Welcome to the fourth case in the One Pill Can Kill series. Let’s focus on something a bit different this time: plant poisonings. Ingestion of various plants, including leaves, flowers, seeds, and mushrooms, accounts for more than a quarter of calls to poison control centers and about 5% of hospital admissions. While most are harmless, there are several case reports of children dying after ingesting toxic plants. While many of these plants will cause symptoms quickly, facilitating care for clinicians attuned to the temporal relationship between ingestion and presentation, some plants cause delayed toxicity that may even go undiagnosed.
Generally you can think of plant toxins causing one of four toxidromes.
Anticholinergic plants include jimsonweed (Datura stramonium) and angel’s trumpet (Brugmansia species), which are clinically similar in their effects to atropine and scopolamine and present with the “mad as a hatter, hot as a hare, blind as a bat, red as a beet” syndrome.
The “low and slow” toxidrome, with hypotension and bradycardia, can be caused by digoxin-containing plants such as foxglove (Digitalis species), oleander (Nerium species) and milkweed (Asclepias species), among others. These cardioactive steroids work in the same fashion as digoxin, blocking the sodium/potassium ATPase pump in cardiac cells.
Wormwood (Artemisia absinthium) and the false morel mushroom (Gyromitra esculenta) are known to cause seizures; these can be delayed several hours after ingestion and difficult to control.
Lastly, a gastrointestinal toxidrome can be caused by several plants; in this case, we’ll talk about delayed GI symptoms after ingestion of mushrooms. Interestingly, when GI symptoms occur within six hours of mushroom ingestion, the poison is rarely serious. Yet delayed GI symptoms, after 12 hours, are always a cause of concern. The reason for this is similar to the toxicity seen in acetaminophen overdose: It’s silent at first, but once symptoms of liver toxicity are displayed at around 24 hours, aggressive critical care can often be unsuccessful, leaving liver transplant as the only option.
Let’s jump into a case based on a real-life case report.
You are the second unit responding to rental cottage two hours north of Big City. Two children, aged 9 and 5, are reported to have nausea, vomiting, and confusion.
On arrival you find a girl and her younger brother with their mother and father. Both children look very unwell. The first unit hands you the vital signs: Both children are tachycardic, though they have normal blood pressures for their ages. They are holding their abdomens, vomiting (no bile, no blood), and have nonbloody diarrhea. The parents report no cough or fever.
On physical exam, both look unwell and dehydrated, with dry lips and diminished skin turgor. The boy seems to have a yellowish tinge to his sclera.
Recognizing how strange it is that both children would fall ill together, you immediately suspect poisoning. After ruling out carbon monoxide, you question their diet. The family is renting the cottage to escape the boredom of the Big City lockdown and brought their own groceries for the weekend away. Nothing seems out of the usual. You dig deeper, convinced there must be a common toxin. After some time the mother exclaims, “Oh! Yesterday I cooked the pasta sauce with some puffball mushrooms we picked.”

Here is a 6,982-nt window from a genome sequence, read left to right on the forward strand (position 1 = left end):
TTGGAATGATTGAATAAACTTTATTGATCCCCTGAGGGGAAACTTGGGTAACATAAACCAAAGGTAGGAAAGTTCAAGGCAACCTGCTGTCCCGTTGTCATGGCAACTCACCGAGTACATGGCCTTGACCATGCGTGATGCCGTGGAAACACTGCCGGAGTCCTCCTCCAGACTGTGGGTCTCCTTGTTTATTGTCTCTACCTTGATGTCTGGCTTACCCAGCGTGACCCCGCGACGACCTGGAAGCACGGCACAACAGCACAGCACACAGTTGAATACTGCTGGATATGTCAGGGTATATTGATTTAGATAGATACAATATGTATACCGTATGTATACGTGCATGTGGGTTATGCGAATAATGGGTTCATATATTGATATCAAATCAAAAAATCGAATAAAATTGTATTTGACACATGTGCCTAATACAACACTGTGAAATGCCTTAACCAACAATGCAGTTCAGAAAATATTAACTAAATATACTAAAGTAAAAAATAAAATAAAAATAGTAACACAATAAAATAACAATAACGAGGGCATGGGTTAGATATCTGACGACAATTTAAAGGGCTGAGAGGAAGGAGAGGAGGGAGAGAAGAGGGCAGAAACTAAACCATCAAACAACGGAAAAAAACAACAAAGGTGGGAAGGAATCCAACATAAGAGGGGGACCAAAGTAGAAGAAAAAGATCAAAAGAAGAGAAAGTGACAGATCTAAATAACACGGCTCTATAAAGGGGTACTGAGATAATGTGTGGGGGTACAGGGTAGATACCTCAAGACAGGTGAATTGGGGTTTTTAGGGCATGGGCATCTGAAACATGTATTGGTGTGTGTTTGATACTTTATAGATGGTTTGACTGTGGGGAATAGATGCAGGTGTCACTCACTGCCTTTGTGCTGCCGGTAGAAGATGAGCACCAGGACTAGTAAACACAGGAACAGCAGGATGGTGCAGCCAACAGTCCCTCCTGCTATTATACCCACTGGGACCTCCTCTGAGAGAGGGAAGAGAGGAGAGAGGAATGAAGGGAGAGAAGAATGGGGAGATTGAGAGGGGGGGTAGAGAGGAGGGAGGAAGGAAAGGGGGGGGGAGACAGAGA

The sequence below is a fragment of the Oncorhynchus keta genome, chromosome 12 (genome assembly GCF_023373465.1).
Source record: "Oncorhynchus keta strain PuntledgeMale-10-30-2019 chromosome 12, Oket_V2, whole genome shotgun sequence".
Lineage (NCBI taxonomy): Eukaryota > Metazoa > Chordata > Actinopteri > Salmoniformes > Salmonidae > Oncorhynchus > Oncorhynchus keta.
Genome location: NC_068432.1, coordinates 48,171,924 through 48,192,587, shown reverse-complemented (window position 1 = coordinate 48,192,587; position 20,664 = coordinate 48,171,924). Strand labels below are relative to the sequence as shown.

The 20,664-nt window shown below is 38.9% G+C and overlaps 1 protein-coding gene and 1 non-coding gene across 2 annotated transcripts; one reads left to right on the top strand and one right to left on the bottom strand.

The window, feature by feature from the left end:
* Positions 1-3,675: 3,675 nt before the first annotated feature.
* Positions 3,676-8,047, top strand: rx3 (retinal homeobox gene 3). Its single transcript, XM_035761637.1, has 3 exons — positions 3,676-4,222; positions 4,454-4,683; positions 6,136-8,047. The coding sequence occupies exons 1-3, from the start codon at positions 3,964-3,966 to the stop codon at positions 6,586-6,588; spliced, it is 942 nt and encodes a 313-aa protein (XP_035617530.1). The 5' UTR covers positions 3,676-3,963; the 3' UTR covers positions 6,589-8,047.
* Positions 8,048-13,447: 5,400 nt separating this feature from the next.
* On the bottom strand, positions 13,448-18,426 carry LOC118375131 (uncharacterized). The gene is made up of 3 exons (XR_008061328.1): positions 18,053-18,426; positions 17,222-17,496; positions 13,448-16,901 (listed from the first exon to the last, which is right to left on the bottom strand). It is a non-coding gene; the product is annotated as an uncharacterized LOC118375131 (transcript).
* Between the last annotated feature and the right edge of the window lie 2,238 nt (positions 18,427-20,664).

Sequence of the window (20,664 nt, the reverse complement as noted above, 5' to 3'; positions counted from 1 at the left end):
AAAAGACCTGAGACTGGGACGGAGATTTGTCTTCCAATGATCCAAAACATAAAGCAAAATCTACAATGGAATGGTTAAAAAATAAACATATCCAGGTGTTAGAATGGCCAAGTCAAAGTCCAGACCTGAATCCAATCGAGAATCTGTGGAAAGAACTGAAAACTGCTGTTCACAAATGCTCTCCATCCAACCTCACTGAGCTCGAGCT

List five toxic differential diagnoses for children with gastrointestinal upset.
List five nontoxic differential diagnoses for children with gastrointestinal upset.
What is your approach to vomiting in a 3-day-old, 3-month-old, and 3-year-old child?
List three diagnoses specific to vomiting in a 3-day-old, 3-month-old, and 3-year-old child.
What are your next three steps once arriving at the patient’s side?
You recall it can be very difficult to speciate mushrooms; puffball and paddy straw mushrooms, for example, look a lot like the amatoxin-containing Amanita phalloides, or death cap mushroom.
Both children are rapidly transported to the local hospital, where they deteriorate. They are subsequently flown by helicopter to the pediatric hospital in the Big City. The 9-year-old girl receives a liver transplant three days later. Sadly, the 5-year-old boy dies of fulminant liver failure four days after the 9-1-1 call.
Death Cap Mushrooms
Amatoxin causes hepatic toxicity and has correlates to acetaminophen toxicity, though the mechanisms are different. The toxin destroys hepatic cells, leading to hepatic failure. Many organs can be supported during toxic failures; venoarterial extracorporeal membrane oxygenation (ECMO) can support recovering hearts, and dialysis machines can replace failed kidneys. However, there are no external technologies that can support a failed liver.
While some medications, such as high-dose penicillin, silibinin, and n-acetylcysteine, have proposed benefits, there are no antidotes to amatoxin.
After an initial asymptomatic period, GI upset begins 6–24 hours after ingestion. Rapid progression of liver failure occurs, leading to synthetic dysfunction that presents as jaundice, confusion, and abdominal pain. Stigmata of liver failure associated with cirrhosis are often absent because, unlike most cases of cirrhosis, progression is rapid, a matter of days. Still, some features, such as ascites, asterixis, and jaundice, can be seen.
As the liver is responsible for clearing toxins, maintaining coagulation factors, and synthesizing protein, symptoms of liver failure include confusion caused by brain swelling, bruising and bleeding, and extremity edema and ascites.
Once the liver fails, the only option to save the patient’s life is a prompt transplant.
After a decade working as a helicopter paramedic, Blair Bigham, MD, MSc, EMT-P, completed medical school. He is now an attending emergency physician in Ontario and critical care fellow in California. E-mail him at email@example.com; on Twitter follow @BlairBigham.